Female Finances: Everything a Girl Should Know When It Comes to Her Money


This is your sign to revamp your finances.

If saving and making more money were two of your New Year’s resolutions, then this article is for you. 

We all tell ourselves that we want to be better with money, but actually doing the work of change is always much harder. 

Even if your income is not where you want it to be, being smart with your money can prove more important in the end, but there are a few things you should know going into discussions surrounding money and finances.

For starters…

Women make less money 

It is well-documented and a feminist sticking point that women are not paid nearly as much as their male counterparts for the same job, making a median sum of 83 cents for every dollar a man makes, less so if they are women of color. However, women oftentimes do not have as much time in the workforce as their male counterparts. Due to societal expectations of women as caregivers, women typically are out of the workforce more often than men due to raising kids, taking care of aging parents, and looking after an ailing spouse. Women are also more likely to outlive their husbands. This seriously impacts their income and presents problems later on in life since women will, therefore, have less money to put in 401Ks and their social security benefit is based on their 35 highest earning years. According to The Brookings Institute, “on average, a woman’s social security benefits are only 80% of those received by men.”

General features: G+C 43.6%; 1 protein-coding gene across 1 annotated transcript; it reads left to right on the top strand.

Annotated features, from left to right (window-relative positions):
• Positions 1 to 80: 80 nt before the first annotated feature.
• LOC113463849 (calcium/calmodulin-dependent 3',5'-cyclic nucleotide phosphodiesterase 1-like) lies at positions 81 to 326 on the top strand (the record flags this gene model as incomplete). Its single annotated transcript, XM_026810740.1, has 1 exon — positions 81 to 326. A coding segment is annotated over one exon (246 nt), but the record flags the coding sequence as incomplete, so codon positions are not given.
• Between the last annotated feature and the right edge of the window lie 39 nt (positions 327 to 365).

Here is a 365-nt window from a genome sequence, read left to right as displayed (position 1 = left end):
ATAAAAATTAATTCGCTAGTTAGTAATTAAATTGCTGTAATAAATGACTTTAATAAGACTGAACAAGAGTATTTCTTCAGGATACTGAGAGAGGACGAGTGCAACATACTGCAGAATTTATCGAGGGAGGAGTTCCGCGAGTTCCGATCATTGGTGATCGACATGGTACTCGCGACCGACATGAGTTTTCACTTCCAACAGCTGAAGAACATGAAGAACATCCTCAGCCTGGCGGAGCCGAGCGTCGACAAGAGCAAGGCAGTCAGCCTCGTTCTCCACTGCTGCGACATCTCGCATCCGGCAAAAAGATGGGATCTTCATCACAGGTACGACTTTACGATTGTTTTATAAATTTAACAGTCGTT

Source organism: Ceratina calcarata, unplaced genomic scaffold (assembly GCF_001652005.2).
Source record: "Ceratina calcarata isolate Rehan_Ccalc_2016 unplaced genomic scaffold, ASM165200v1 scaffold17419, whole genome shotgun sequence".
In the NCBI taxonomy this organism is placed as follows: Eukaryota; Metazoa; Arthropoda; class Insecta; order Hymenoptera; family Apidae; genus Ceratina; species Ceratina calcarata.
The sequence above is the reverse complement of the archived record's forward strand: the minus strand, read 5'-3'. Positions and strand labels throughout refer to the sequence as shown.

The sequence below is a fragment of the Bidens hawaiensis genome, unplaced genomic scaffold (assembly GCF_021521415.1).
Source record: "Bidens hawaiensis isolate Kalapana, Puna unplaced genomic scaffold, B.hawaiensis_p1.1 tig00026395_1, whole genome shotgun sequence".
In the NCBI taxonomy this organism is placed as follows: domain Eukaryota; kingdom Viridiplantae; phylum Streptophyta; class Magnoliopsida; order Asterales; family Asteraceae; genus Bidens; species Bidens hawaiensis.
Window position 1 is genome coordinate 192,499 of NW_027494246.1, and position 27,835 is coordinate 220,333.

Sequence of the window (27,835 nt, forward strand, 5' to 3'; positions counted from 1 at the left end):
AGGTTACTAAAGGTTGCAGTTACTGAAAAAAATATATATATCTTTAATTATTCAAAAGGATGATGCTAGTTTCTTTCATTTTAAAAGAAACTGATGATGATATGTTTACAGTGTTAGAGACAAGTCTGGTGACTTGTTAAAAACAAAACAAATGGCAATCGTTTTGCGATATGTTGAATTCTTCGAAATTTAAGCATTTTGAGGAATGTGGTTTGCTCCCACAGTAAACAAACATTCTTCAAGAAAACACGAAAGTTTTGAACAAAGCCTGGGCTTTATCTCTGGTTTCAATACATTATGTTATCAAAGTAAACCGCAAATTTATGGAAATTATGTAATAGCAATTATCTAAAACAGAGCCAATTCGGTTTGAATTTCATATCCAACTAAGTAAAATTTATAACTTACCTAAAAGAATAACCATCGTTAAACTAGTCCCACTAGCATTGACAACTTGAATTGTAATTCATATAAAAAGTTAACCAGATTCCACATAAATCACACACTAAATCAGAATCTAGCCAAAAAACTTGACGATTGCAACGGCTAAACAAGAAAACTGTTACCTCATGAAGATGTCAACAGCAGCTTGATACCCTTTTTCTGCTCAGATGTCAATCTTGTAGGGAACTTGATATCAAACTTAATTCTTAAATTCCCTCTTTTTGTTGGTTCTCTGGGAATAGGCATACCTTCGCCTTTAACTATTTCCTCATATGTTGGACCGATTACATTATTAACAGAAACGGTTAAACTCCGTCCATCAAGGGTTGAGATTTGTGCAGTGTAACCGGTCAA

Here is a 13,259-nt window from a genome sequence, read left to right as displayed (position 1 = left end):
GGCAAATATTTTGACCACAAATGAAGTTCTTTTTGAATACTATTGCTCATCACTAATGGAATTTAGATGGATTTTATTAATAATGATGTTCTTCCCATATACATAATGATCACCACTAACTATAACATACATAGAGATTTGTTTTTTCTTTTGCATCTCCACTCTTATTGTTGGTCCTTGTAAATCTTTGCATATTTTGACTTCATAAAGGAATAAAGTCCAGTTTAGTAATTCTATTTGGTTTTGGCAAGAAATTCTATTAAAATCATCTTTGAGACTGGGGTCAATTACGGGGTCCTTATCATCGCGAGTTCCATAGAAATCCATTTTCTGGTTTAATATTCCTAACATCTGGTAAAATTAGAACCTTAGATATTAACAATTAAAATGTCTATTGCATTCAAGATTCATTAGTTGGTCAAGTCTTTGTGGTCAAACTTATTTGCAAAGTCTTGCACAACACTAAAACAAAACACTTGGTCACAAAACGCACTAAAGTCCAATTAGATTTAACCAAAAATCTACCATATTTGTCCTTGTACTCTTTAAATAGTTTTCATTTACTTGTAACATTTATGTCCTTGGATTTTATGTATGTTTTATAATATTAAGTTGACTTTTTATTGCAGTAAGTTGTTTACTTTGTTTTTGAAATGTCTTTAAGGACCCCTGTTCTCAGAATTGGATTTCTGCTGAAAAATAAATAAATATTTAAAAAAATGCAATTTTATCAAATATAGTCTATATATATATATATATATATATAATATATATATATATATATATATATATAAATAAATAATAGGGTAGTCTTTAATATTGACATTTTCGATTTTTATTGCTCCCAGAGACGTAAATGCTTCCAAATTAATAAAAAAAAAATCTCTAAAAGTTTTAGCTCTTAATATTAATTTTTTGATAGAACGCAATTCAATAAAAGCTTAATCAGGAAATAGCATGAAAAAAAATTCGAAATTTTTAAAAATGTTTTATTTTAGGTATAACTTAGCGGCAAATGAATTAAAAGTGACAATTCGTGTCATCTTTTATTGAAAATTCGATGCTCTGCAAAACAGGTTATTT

Personal finance tips are gender-agnostic, with gender breakdowns not going much further than “women tend to do this” and “men tend to do that,” making most personal finance tips universally sound. With the deck already stacked against women when it comes to making money, it is therefore incumbent on women to take greater control of their finances.

There is some good news. On average, women typically make better investments than men in large part because they are less likely to gamble or jump on a “hot investment tip” from a friend. Women make savvier investment choices due to being more cautious and being more likely to stick to a plan. As a result, women often make better long-term investors, incrementally making more money rather than making large-scale, sweeping investments. This is interesting when you consider the fact that women invest far less than men do. If women invested as often as men there would be an additional 3.22 trillion dollars in assets available today, according to a recent study by BNY Mellon Investment Management.   

Start saving and investing money right now 

You need to begin saving and investing now with an understanding that investments and savings are two very different things. Essentially, savings are short term and investments are long term. Your savings are for shorter term goals and as a safety net in case of emergencies, whereas your investments are long term for goals like funding your retirement. The idea here is simple: the younger you are when you start saving and investing, the more money you have to put towards retirement and the better off you will be. Women especially need to have more money placed in investments since they are projected to live further into old age and therefore need to be able to afford the cost of living for longer than their male counterparts. On average, 9 out of 10 women will be solely responsible for their finances at some point in their lives, according to Fidelity Investments.